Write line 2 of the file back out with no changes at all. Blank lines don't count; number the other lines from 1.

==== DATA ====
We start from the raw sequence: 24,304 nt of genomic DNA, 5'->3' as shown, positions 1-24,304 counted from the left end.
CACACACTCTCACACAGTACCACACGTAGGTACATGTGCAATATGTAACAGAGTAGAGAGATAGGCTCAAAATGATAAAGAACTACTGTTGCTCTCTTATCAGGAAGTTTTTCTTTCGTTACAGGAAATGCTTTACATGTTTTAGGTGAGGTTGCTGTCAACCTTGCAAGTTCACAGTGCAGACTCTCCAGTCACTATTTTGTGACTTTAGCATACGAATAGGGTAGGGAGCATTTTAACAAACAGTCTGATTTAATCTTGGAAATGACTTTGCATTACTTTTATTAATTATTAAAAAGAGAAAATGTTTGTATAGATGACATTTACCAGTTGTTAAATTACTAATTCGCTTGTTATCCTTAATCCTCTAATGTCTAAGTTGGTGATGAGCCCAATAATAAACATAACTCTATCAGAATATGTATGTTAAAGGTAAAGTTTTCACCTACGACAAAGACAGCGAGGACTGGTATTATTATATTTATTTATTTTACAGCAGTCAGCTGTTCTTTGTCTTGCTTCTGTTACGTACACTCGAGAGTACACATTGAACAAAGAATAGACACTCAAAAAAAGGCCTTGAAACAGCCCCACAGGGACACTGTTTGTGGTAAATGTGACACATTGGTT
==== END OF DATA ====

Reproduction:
CACACACTCTCACACAGTACCACACGTAGGTACATGTGCAATATGTAACAGAGTAGAGAGATAGGCTCAAAATGATAAAGAACTACTGTTGCTCTCTTATCAGGAAGTTTTTCTTTCGTTACAGGAAATGCTTTACATGTTTTAGGTGAGGTTGCTGTCAACCTTGCAAGTTCACAGTGCAGACTCTCCAGTCACTATTTTGTGACTTTAGCATACGAATAGGGTAGGGAGCATTTTAACAAACAGTCTGATTTAATCTTGGAAATGACTTTGCATTACTTTTATTAATTATTAAAAAGAGAAAATGTTTGTATAGATGACATTTACCAGTTGTTAAATTACTAATTCGCTTGTTATCCTTAATCCTCTAATGTCTAAGTTGGTGATGAGCCCAATAATAAACATAACTCTATCAGAATATGTATGTTAAAGGTAAAGTTTTCACCTACGACAAAGACAGCGAGGACTGGTATTATTATATTTATTTATTTTACAGCAGTCAGCTGTTCTTTGTCTTGCTTCTGTTACGTACACTCGAGAGTACACATTGAACAAAGAATAGACACTCAAAAAAAGGCCTTGAAACAGCCCCACAGGGACACTGTTTGTGGTAAATGTGACACATTGGTT